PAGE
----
Become a behaviour change expert: Part 5 – comparison with others


Welcome to Part 5 of ‘Becoming a Behaviour Change Expert’.

It has actually been a really long time since I wrote the last entry of this series (2018) but I haven’t forgotten about it.

It was this series that inspired the handout called “Building New Habits” which you can access here.

As a quick reminder, in this series I am looking at the different skills and techniques that you can use if you want to make changes in your life. Changes like getting more exercise, meditating regularly, eating better, establishing new study habits, being more productive and looking after your general wellbeing.

I was inspired to write this series after realising that most of us want to make significant changes in our lives, but have never been specifically taught how to do it. For example, we’re all told that we should eat healthier and get more exercise, but when it comes to actually making that happen, it can sometimes be more difficult than we realise.

Thankfully, health psychologists have been studying this kind of thing for years and have identified the kinds of strategies used by people who successfully make these kinds of healthy changes.

In Part 1, I looked at how to set goals, that is, how to plan your behaviour change.

In Part 2, I looked at how to monitor your progress towards your goals.

In Part 3, I looked at how you can use the support of other people to help you make a change.

In Part 4, I looked at how you build your confidence to make changes.

In this post (Part 5), I look at how observing and comparing yourself to others can provide the motivation required to make important changes in your life.


Find observable examples of the desired change in others

Let’s say that you want to improve your diet by reducing your sugar intake.

As part of that process, you’ll probably go online and read the stories of other people who have tried to, or successfully made that change.

Remember though to look amongst your friends, family, colleagues and peers for anyone who has made a similar change. This might involve a Facebook post asking if anyone has tried making this change.

If you find people in your social circle who have made the change, consider trying to mimic the strategies that they used (use them as a role model). Draw on their experience if they are willing to share. Most people, who have successfully made a healthy lifestyle change are willing to share with others how they did it (we all like to show-off a bit).

There are a few ways this strategy can be helpful.

  1. you learn from someone who has already successfully made the change
  2. you gain an ally in your efforts to change
  3. you gain someone to whom you can be accountable in your efforts to change



Social data/statistics

Let’s look at a different example – this time you want to get more exercise.

Go online and see if you can find some statistics on the numbers/proportions of people getting the recommended amount of exercise per day.

You might find this data from the Department of Health:

55.5% of 18-64 year olds participated in sufficient physical activity in the last week (more than 150 minutes of moderate physical activity or more than 75 minutes of vigorous physical activity, or an equivalent combination of both, including walking).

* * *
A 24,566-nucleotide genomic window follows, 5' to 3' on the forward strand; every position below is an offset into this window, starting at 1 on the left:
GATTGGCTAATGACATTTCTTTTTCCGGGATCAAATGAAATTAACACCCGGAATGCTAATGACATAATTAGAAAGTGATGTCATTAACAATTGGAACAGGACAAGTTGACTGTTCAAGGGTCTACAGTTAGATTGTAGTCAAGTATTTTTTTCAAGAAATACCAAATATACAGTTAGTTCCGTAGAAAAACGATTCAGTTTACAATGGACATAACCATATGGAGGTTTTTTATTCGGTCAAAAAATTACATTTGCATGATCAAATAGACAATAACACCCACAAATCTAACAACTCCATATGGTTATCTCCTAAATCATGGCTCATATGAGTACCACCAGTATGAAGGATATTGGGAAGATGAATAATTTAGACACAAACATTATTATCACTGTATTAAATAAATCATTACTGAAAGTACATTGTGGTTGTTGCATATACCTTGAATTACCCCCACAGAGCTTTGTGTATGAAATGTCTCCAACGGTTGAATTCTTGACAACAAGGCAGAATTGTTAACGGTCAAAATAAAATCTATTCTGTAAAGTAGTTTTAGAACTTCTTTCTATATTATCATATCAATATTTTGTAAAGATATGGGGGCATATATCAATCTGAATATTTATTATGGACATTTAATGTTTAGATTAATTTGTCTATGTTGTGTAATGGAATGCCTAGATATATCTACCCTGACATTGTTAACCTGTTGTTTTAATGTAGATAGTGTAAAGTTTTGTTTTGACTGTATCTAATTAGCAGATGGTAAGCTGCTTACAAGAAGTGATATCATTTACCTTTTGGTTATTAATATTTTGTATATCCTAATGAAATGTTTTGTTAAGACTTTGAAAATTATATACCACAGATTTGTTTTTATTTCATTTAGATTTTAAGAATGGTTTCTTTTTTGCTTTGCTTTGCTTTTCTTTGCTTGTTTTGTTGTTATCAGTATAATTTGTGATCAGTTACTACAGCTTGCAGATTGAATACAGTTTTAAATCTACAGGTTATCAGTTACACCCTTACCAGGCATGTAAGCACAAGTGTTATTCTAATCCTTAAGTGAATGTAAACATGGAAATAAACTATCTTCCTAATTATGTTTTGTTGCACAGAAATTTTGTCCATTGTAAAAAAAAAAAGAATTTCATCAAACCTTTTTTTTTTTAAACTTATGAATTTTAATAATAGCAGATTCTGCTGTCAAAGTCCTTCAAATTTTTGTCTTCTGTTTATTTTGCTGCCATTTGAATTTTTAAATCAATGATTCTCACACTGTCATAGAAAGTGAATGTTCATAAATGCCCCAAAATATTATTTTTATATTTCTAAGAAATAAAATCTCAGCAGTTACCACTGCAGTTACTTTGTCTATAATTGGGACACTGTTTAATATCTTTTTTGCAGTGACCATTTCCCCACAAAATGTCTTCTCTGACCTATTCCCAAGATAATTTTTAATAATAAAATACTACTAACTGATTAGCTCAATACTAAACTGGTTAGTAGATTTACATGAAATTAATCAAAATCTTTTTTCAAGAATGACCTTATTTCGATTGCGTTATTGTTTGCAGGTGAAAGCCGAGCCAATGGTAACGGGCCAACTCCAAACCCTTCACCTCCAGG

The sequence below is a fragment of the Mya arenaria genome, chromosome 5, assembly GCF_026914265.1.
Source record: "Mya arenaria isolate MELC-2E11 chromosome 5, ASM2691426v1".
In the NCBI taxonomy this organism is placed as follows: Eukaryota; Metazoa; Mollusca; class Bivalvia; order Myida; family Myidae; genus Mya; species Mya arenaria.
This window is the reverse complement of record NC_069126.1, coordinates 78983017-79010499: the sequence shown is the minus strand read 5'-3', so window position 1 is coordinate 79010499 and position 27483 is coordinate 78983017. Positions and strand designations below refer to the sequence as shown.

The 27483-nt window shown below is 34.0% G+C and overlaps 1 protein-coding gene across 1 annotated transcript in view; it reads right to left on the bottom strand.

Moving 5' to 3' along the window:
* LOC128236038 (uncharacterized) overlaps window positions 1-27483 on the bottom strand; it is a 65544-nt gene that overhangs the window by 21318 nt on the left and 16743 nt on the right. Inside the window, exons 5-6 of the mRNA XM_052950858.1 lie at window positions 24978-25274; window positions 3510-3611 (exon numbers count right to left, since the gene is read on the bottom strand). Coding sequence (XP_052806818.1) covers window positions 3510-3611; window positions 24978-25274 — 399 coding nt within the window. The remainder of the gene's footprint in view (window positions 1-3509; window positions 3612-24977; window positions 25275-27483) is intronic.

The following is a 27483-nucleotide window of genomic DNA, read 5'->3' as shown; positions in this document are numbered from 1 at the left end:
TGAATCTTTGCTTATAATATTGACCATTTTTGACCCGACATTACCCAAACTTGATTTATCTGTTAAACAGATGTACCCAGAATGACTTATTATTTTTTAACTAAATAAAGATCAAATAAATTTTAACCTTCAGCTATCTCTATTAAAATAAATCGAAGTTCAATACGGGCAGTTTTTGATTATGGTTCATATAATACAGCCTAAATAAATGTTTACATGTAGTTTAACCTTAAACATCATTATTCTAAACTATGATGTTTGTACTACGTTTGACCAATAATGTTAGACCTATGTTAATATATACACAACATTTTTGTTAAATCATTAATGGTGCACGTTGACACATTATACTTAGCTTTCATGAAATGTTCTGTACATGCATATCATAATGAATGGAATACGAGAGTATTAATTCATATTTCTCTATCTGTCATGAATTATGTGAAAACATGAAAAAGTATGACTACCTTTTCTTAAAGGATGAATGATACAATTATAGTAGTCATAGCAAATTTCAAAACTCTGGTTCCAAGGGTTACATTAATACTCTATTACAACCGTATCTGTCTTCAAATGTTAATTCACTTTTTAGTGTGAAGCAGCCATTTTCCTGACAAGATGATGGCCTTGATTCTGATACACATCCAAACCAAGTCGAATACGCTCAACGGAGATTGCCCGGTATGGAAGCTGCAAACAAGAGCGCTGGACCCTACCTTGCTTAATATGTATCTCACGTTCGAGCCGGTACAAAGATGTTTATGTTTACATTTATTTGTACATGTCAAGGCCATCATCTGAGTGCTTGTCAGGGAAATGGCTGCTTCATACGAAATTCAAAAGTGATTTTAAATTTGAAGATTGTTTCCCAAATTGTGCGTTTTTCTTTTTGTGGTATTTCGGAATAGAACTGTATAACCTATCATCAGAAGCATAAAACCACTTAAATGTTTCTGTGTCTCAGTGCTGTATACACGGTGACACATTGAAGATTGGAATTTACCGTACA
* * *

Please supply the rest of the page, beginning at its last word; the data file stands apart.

Nearly one in three (29.7%) 18-64 year olds were insufficiently active (less than 150 minutes in the last week) while 14.8% were inactive (no exercise in the last week). These were similar to proportions in 2011-12 (54.5%, 29.4% and 16.0% respectively).”

Essentially, only half of us are getting sufficient exercise per week.

Use this knowledge to put your own desired changes into perspective.

If you find out that most people are already engaging in the behaviour you want to change, it might reassure you that the behaviour isn’t too hard to implement.

If you find out that most people aren’t already engaging in the behaviour you want to change, it might alert you to how much of an achievement it would be to make that change.

In the exercise example above, those figures tell me that if I were able to get my exercise up to the recommended levels, it would be a significant achievement.


Take special note of the approval from others

The approval of others is a powerful motivator.

You don’t need to gloat endlessly about positive changes you’ve made, but it is valid to share this information with your social circle.

In the process you may:

a) inspire others to make similar changes

b) get positive feedback and encouragement from people that will help you maintain your changes

c) hear from others who also made the change and be able to exchange stories on how you did it

d) find yourself accepted into a sub-set of your social circle that values that particular health change

The underlying idea here is that it is valid to share your stories of positive change and that the congratulations and encouragement received from others is often a more powerful reward than any rewards you could give to yourself.

The need to belong is a powerful motivator and making positive changes in our own life and sharing that with others is a way to attract to you, similarly motivated people. You end up being surrounded by people with similar goals.

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